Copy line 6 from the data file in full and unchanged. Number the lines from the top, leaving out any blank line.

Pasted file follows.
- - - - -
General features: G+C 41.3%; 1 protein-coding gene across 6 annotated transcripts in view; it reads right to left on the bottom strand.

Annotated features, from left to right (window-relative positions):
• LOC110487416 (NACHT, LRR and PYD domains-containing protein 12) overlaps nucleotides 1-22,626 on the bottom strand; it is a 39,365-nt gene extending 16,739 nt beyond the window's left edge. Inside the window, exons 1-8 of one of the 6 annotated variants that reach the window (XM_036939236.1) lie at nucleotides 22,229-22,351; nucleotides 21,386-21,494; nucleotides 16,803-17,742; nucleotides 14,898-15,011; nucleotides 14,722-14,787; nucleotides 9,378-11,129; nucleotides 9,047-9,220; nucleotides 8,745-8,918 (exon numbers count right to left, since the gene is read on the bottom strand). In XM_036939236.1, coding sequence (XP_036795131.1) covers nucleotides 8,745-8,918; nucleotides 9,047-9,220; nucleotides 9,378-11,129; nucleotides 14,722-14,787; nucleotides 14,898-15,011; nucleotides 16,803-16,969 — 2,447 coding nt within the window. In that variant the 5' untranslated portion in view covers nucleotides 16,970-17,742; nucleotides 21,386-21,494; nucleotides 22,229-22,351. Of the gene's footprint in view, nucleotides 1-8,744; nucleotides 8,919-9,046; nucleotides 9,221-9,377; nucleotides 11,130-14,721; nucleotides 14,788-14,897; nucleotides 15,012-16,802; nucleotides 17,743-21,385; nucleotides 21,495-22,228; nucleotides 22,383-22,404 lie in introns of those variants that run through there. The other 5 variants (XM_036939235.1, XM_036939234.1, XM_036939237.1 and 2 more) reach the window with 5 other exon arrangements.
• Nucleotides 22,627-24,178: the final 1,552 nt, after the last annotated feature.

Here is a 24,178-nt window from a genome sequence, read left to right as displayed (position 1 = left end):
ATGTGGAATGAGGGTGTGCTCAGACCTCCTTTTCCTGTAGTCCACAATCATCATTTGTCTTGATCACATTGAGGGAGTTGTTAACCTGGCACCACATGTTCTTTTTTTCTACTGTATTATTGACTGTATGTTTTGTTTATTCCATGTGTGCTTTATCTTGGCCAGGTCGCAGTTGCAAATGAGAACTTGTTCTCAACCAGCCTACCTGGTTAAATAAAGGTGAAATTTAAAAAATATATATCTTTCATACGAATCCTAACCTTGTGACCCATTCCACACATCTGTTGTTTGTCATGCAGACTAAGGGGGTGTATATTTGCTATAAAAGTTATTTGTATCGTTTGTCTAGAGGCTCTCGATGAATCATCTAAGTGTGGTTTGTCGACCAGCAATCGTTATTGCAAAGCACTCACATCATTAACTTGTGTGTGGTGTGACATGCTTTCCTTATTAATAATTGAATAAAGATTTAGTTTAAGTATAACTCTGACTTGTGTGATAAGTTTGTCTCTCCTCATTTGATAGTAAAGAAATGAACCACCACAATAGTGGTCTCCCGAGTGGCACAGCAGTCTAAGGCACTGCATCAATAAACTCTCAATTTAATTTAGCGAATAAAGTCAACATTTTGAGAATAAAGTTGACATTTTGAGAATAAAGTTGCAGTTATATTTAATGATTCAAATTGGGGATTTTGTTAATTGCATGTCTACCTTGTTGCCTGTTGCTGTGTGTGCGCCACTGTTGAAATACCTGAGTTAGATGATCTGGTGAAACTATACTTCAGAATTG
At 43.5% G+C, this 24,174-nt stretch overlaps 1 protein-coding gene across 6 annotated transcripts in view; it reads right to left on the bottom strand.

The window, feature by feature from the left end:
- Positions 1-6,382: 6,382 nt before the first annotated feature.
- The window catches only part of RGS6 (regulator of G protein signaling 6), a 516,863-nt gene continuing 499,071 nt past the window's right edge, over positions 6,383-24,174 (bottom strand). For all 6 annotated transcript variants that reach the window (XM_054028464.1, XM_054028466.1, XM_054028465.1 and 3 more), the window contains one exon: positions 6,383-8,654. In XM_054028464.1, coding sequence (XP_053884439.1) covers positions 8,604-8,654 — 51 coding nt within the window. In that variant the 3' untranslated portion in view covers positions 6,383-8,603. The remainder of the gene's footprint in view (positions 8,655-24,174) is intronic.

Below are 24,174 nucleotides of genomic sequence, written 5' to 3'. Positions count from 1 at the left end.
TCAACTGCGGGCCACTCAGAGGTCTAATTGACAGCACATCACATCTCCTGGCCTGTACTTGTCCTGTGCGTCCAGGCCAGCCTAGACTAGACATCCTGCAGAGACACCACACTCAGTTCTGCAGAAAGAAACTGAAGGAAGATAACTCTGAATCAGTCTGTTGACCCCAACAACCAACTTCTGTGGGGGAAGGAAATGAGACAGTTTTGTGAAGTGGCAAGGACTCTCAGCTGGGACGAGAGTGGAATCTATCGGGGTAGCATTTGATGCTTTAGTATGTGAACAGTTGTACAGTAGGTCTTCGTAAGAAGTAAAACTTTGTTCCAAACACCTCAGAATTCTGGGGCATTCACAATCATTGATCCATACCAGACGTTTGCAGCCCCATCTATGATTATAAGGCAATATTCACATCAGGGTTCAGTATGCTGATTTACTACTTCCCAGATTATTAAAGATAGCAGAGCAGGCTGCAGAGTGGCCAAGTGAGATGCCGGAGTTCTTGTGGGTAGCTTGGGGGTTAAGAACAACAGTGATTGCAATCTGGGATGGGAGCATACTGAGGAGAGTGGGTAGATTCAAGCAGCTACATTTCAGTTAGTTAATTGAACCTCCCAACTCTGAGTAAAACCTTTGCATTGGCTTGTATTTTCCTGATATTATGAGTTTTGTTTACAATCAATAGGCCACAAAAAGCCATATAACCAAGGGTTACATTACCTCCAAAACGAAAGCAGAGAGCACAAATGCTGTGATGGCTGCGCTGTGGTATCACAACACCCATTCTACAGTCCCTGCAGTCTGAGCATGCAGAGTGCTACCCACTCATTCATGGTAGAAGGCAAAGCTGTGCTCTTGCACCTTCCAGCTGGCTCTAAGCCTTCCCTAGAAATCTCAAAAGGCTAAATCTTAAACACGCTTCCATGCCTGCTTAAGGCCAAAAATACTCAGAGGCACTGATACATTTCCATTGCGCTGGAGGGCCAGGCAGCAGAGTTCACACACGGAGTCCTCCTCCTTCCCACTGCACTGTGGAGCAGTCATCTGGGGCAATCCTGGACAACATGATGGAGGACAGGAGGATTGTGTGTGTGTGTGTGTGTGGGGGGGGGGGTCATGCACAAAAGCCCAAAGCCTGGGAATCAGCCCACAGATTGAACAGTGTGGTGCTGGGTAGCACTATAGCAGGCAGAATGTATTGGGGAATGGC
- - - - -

ATGTGGAATGAGGGTGTGCTCAGACCTCCTTTTCCTGTAGTCCACAATCATCATTTGTCTTGATCACATTGAGGGAGTTGTTAACCTGGCACCACATGTTCTTTTTTTCTACTGTATTATTGACTGTATGTTTTGTTTATTCCATGTGTGCTTTATCTTGGCCAGGTCGCAGTTGCAAATGAGAACTTGTTCTCAACCAGCCTACCTGGTTAAATAAAGGTGAAATTTAAAAAATATATATCTTTCATACGAATCCTAACCTTGTGACCCATTCCACACATCTGTTGTTTGTCATGCAGACTAAGGGGGTGTATATTTGCTATAAAAGTTATTTGTATCGTTTGTCTAGAGGCTCTCGATGAATCATCTAAGTGTGGTTTGTCGACCAGCAATCGTTATTGCAAAGCACTCACATCATTAACTTGTGTGTGGTGTGACATGCTTTCCTTATTAATAATTGAATAAAGATTTAGTTTAAGTATAACTCTGACTTGTGTGATAAGTTTGTCTCTCCTCATTTGATAGTAAAGAAATGAACCACCACAATAGTGGTCTCCCGAGTGGCACAGCAGTCTAAGGCACTGCATCAATAAACTCTCAATTTAATTTAGCGAATAAAGTCAACATTTTGAGAATAAAGTTGACATTTTGAGAATAAAGTTGCAGTTATATTTAATGATTCAAATTGGGGATTTTGTTAATTGCATGTCTACCTTGTTGCCTGTTGCTGTGTGTGCGCCACTGTTGAAATACCTGAGTTAGATGATCTGGTGAAACTATACTTCAGAATTG